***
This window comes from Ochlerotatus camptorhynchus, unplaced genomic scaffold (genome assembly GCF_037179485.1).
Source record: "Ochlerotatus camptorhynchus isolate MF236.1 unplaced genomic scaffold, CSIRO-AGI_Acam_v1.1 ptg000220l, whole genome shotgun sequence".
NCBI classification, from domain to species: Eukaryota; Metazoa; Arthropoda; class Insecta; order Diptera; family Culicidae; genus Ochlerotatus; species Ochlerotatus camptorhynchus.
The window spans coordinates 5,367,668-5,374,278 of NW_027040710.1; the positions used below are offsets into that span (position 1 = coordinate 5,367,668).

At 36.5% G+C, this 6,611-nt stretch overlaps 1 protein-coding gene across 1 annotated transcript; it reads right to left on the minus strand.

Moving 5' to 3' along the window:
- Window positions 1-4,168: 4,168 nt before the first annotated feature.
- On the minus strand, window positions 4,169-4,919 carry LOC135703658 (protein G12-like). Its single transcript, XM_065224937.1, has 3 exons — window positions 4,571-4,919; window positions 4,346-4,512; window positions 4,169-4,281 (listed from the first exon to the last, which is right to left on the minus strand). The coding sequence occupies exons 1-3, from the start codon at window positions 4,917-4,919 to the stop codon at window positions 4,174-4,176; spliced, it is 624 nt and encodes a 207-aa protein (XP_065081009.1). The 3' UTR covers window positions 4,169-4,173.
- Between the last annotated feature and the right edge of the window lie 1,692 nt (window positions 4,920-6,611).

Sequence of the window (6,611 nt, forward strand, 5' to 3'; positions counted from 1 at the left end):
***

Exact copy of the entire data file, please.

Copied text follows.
This window comes from Ochlerotatus camptorhynchus, unplaced genomic scaffold (genome assembly GCF_037179485.1).
Source record: "Ochlerotatus camptorhynchus isolate MF236.1 unplaced genomic scaffold, CSIRO-AGI_Acam_v1.1 ptg000220l, whole genome shotgun sequence".
NCBI classification, from domain to species: Eukaryota; Metazoa; Arthropoda; class Insecta; order Diptera; family Culicidae; genus Ochlerotatus; species Ochlerotatus camptorhynchus.
The window spans coordinates 5,367,668-5,374,278 of NW_027040710.1; the positions used below are offsets into that span (position 1 = coordinate 5,367,668).

At 36.5% G+C, this 6,611-nt stretch overlaps 1 protein-coding gene across 1 annotated transcript; it reads right to left on the minus strand.

Moving 5' to 3' along the window:
- Window positions 1-4,168: 4,168 nt before the first annotated feature.
- On the minus strand, window positions 4,169-4,919 carry LOC135703658 (protein G12-like). Its single transcript, XM_065224937.1, has 3 exons — window positions 4,571-4,919; window positions 4,346-4,512; window positions 4,169-4,281 (listed from the first exon to the last, which is right to left on the minus strand). The coding sequence occupies exons 1-3, from the start codon at window positions 4,917-4,919 to the stop codon at window positions 4,174-4,176; spliced, it is 624 nt and encodes a 207-aa protein (XP_065081009.1). The 3' UTR covers window positions 4,169-4,173.
- Between the last annotated feature and the right edge of the window lie 1,692 nt (window positions 4,920-6,611).

Sequence of the window (6,611 nt, forward strand, 5' to 3'; positions counted from 1 at the left end):